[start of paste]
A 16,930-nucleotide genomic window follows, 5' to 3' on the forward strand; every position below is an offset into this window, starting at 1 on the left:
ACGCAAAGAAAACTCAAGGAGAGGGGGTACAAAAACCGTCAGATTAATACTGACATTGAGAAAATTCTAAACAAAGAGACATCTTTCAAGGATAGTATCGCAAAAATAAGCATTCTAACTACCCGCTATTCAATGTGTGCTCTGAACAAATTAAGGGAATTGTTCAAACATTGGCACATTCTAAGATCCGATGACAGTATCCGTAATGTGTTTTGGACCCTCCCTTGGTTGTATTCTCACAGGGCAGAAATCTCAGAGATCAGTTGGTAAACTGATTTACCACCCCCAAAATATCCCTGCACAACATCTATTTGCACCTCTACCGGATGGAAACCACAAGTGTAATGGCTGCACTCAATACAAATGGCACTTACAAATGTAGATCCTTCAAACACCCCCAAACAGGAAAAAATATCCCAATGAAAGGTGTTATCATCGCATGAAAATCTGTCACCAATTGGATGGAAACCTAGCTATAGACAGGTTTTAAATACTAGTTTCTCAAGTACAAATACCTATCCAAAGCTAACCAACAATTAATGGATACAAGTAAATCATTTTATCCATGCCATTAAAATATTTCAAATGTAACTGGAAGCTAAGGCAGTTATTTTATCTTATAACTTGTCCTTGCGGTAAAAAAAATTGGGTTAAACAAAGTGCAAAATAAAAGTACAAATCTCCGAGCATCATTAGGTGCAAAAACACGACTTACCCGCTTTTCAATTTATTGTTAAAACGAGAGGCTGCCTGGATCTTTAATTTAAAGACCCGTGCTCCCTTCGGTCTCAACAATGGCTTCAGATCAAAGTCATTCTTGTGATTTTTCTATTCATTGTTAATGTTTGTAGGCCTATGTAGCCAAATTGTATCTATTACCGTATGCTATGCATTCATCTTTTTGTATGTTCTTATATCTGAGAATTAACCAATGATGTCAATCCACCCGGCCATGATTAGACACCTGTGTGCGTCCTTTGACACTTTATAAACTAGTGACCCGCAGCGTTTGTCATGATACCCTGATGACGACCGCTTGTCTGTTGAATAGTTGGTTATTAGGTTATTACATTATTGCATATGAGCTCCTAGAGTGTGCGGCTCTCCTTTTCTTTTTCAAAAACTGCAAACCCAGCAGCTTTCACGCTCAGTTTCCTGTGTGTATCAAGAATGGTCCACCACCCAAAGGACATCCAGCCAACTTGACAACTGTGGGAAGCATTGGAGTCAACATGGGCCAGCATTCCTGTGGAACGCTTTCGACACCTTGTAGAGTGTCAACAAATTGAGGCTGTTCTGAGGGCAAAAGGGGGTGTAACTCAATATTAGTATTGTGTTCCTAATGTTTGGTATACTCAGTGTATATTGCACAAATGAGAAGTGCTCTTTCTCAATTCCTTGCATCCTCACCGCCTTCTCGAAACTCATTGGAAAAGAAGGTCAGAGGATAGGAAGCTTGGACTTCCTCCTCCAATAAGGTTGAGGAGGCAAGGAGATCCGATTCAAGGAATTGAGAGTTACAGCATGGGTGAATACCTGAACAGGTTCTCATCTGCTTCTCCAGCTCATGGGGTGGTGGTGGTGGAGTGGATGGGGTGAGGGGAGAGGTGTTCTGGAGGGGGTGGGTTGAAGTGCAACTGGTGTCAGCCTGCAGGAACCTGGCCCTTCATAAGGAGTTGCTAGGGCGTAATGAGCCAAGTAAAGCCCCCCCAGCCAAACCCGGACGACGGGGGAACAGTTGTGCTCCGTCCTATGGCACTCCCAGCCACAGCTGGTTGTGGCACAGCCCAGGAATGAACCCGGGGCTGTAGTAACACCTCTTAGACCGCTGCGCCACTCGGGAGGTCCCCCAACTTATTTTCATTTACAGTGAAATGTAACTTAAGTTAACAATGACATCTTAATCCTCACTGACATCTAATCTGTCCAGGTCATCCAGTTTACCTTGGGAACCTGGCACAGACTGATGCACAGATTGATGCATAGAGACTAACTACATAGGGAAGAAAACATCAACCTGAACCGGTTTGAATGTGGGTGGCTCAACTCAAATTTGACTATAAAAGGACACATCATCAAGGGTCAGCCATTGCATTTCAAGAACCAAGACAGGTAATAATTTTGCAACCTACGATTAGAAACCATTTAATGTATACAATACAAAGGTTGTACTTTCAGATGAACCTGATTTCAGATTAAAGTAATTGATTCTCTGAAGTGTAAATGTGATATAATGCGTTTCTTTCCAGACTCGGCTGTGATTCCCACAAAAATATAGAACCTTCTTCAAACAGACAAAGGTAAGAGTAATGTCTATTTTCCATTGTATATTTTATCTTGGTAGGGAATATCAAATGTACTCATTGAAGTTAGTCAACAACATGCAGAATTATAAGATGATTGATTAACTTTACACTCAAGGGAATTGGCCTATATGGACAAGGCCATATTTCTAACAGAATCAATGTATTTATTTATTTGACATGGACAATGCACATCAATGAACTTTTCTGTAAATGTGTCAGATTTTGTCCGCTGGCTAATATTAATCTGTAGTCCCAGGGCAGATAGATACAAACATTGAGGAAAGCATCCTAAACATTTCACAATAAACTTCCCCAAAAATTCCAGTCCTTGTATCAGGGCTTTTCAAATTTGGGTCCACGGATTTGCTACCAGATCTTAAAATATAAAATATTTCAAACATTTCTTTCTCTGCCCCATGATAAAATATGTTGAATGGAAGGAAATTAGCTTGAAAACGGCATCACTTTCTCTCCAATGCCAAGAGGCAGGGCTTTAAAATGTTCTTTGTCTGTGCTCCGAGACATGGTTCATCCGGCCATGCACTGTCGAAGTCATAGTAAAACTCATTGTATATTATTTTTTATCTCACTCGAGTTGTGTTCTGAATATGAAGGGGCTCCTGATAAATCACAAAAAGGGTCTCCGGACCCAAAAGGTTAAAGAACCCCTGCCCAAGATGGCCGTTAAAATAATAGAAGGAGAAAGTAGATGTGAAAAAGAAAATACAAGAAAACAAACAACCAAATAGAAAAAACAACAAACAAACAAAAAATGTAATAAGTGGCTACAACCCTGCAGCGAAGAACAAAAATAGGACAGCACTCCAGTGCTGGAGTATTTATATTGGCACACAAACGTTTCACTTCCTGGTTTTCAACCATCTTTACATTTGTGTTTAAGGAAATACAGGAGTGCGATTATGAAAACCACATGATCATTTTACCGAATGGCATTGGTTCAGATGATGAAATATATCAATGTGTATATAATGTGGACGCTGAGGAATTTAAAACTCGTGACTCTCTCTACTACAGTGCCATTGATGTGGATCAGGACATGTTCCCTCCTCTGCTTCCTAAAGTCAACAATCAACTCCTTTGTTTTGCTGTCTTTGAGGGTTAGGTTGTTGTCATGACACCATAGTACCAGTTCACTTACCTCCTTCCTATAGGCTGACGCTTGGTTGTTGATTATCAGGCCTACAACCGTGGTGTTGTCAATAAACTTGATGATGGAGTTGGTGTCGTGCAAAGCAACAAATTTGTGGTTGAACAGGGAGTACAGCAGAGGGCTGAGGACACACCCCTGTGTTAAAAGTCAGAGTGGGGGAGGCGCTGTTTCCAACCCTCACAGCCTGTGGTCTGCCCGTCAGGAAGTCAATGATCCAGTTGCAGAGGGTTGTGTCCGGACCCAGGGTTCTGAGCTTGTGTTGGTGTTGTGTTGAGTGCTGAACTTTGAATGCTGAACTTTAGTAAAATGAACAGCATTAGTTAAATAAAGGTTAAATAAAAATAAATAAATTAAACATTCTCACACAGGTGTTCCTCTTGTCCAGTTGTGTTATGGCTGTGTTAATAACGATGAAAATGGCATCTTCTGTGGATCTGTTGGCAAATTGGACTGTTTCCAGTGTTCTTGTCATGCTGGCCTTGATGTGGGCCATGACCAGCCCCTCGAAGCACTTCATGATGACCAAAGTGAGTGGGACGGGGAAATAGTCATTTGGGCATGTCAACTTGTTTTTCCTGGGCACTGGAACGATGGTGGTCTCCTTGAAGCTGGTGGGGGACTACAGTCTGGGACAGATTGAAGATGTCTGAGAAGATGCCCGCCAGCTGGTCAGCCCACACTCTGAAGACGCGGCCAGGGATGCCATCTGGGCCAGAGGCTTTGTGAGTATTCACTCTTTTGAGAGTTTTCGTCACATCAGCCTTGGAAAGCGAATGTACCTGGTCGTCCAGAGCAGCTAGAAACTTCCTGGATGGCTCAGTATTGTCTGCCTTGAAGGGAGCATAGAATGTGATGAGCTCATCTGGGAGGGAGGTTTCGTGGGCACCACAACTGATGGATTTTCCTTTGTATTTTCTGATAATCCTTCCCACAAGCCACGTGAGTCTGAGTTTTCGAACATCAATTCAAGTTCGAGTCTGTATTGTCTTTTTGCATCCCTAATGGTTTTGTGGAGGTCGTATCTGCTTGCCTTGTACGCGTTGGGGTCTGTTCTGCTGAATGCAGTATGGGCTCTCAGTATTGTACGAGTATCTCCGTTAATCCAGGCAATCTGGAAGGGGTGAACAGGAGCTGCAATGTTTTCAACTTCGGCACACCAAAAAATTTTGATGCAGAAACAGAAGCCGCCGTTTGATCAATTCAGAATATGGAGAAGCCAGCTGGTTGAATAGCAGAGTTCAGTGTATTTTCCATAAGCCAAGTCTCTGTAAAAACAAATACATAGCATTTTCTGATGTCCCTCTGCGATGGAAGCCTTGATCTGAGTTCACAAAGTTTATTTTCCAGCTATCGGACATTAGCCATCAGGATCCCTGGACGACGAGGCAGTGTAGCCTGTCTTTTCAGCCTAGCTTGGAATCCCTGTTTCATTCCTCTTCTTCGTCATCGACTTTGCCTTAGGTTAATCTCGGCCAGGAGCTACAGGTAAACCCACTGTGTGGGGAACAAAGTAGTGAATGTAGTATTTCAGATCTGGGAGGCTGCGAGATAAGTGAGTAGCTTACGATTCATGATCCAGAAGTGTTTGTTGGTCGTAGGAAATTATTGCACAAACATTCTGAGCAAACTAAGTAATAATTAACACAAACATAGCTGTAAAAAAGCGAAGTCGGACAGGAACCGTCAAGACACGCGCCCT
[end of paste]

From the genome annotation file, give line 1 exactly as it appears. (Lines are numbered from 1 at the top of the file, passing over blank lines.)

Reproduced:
A 16,930-nucleotide genomic window follows, 5' to 3' on the forward strand; every position below is an offset into this window, starting at 1 on the left: